The Roman Walls of Lugo (Muralla Romana) are a defining feature of the city of Lugo. Designated a UNESCO World Heritage site in 2000, the Roman walls of Lugo are considered to be ‘the finest surviving example of late Roman military fortifications’. When walking the Camino Primitivo you will enter the historical centre of Lugo through the Puerta de San Pedro gate of the walls and leave via the gate of Porto Santiago which is directly opposite the Cathedral in Lugo.
History of the Roman Walls of Lugo
Construction of the wall began in 265AD and was not completed until 310AD. During this period, much of Roman Hispania was under threat from foreign invasion. It is believed however that the wall was built to defend the city from revolts by local tribes, rather than foreign invaders.
Despite the imposing nature of the Roman Wall, it was breached on many occasions. In the fifth century, the Germanic Suevi invaded the city. Then in 457, it was invaded by the Visigoths, who captured and settled the town. When the Moors invaded Spain, Lugo was ravaged in 714 but was recaptured by Alfonso I of Asturias in 755. Over 200 years later, the town was once again invaded, this time by the Normans in 968. The town was not restored until the following century.
Today the Roman walls of Lugo are a main attraction to the town for tourists as well as those walking the Camino de Santiago.
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The Construction of the Roman Walls of Lugo
When originally built, the wall was part of a defensive complex that also comprised a moat and intervallum. Only the walls, however, survive today. It is not clear what the rationale for the design was as its unusual rectangular floor plan meant some important residential areas were left outside the walls while empty ground was enclosed. Enclosing some 34.4 hectares the wall has a perimeter of almost one and a half miles (2kms). The height of the wall ranges from 8 to 12 meters and is on average 4.2 meters thick.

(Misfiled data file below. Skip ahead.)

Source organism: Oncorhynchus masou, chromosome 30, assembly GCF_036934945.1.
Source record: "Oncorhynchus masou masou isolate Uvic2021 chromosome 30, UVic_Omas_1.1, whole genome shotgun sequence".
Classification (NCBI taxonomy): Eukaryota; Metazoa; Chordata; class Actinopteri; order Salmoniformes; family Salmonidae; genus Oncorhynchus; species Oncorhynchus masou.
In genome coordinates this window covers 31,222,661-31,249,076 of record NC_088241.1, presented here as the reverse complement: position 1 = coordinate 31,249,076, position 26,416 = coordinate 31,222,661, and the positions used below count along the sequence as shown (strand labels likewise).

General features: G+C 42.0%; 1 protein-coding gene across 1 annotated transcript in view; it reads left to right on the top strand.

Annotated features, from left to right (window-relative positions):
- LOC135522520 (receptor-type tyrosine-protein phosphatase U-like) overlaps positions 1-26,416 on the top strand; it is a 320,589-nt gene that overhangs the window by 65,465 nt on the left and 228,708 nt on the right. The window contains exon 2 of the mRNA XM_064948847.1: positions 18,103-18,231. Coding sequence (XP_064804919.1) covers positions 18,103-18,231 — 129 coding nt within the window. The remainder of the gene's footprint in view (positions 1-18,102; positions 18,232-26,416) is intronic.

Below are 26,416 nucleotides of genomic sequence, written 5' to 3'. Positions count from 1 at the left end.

The wall reflects not just the local material that was available but also the craftsmanship, tradition, and style of building prevalent at that time. The walls were strategically built with Roman mortar consisting of locally available gravel stone, mud, and possibly a small quantity of lime. Over time, some additions and repairs have been made but for the most part, the walls are of the original Roman construction. These walls are one of the last remaining complete and best-preserved examples of Roman military architecture.
Originally, there were only five gates but due to urban growth and the requirement for access to the city, there are now ten gates. The wall is made up of many curved turrets and two towers. Access today is via staircases and once there, you are welcomed with sweeping views over the city. It also becomes clear that the walkway has been raised over the centuries as it is now an exposed walk. Originally, for defensive purposes, the walkway would have been much lower. Framed on the outer side of the walls by pleasant grass lawns and illuminated at night by spotlights, this can be a romantic place for a stroll under the stars with your other half.
The walls are currently in good hands as Lugo City Council now manages them (since 1992). The creation of a Master Plan for the Conservation and Restoration of the Roman Walls of Lugo in 1992 ensured the future plans for research techniques as well as restoration techniques. In 1997, the Special Plan for the Protection and Internal Reform of the Fortified Enceinte of the Town of Lugo was created to address the growing urban atmosphere of the historic town. This impacted the protection of the walls by regulating building heights, addressing traffic matters, and creating more open spaces around the walls. Restoration and reconstruction work is still continuing today per the 1992 plan. All restoration and maintenance work on the Roman Walls is strictly done according to the Advance Integral Plan for the Conservation and Restoration of the Walls of Lugo to ensure the authenticity and protection of the walls.
If you found the Roman Wall of Lugo interesting, then check out our post on the Roman town of Ponte de Lima, a town that is older than Portugal.
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Originally published on 27th November 2015